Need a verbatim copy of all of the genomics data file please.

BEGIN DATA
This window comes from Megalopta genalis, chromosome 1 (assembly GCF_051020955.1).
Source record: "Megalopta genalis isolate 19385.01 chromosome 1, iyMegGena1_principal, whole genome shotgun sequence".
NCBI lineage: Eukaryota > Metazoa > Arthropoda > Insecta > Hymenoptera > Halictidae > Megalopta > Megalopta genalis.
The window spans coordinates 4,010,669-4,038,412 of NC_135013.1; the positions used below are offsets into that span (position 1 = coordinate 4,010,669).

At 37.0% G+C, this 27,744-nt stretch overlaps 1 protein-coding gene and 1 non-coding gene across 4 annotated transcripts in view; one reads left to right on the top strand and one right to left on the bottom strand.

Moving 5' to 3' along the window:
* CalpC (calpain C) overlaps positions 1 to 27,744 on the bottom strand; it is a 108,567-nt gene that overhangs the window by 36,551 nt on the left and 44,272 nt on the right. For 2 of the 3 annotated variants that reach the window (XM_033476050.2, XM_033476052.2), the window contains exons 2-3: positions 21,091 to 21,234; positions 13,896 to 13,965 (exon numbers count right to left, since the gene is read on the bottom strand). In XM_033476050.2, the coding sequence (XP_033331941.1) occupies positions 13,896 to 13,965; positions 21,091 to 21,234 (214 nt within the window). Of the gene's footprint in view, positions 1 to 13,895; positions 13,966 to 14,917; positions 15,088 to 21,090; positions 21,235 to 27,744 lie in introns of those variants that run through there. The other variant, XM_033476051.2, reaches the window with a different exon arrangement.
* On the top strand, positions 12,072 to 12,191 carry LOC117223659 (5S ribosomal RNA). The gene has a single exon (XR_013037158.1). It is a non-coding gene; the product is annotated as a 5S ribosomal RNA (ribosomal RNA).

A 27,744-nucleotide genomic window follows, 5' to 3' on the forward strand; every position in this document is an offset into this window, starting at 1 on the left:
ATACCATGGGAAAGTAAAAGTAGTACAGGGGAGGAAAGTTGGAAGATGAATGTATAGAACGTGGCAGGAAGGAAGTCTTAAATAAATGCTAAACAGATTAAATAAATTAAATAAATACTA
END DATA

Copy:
This window comes from Megalopta genalis, chromosome 1 (assembly GCF_051020955.1).
Source record: "Megalopta genalis isolate 19385.01 chromosome 1, iyMegGena1_principal, whole genome shotgun sequence".
NCBI lineage: Eukaryota > Metazoa > Arthropoda > Insecta > Hymenoptera > Halictidae > Megalopta > Megalopta genalis.
The window spans coordinates 4,010,669-4,038,412 of NC_135013.1; the positions used below are offsets into that span (position 1 = coordinate 4,010,669).

At 37.0% G+C, this 27,744-nt stretch overlaps 1 protein-coding gene and 1 non-coding gene across 4 annotated transcripts in view; one reads left to right on the top strand and one right to left on the bottom strand.

Moving 5' to 3' along the window:
* CalpC (calpain C) overlaps positions 1 to 27,744 on the bottom strand; it is a 108,567-nt gene that overhangs the window by 36,551 nt on the left and 44,272 nt on the right. For 2 of the 3 annotated variants that reach the window (XM_033476050.2, XM_033476052.2), the window contains exons 2-3: positions 21,091 to 21,234; positions 13,896 to 13,965 (exon numbers count right to left, since the gene is read on the bottom strand). In XM_033476050.2, the coding sequence (XP_033331941.1) occupies positions 13,896 to 13,965; positions 21,091 to 21,234 (214 nt within the window). Of the gene's footprint in view, positions 1 to 13,895; positions 13,966 to 14,917; positions 15,088 to 21,090; positions 21,235 to 27,744 lie in introns of those variants that run through there. The other variant, XM_033476051.2, reaches the window with a different exon arrangement.
* On the top strand, positions 12,072 to 12,191 carry LOC117223659 (5S ribosomal RNA). The gene has a single exon (XR_013037158.1). It is a non-coding gene; the product is annotated as a 5S ribosomal RNA (ribosomal RNA).

A 27,744-nucleotide genomic window follows, 5' to 3' on the forward strand; every position in this document is an offset into this window, starting at 1 on the left:
ATACCATGGGAAAGTAAAAGTAGTACAGGGGAGGAAAGTTGGAAGATGAATGTATAGAACGTGGCAGGAAGGAAGTCTTAAATAAATGCTAAACAGATTAAATAAATTAAATAAATACTA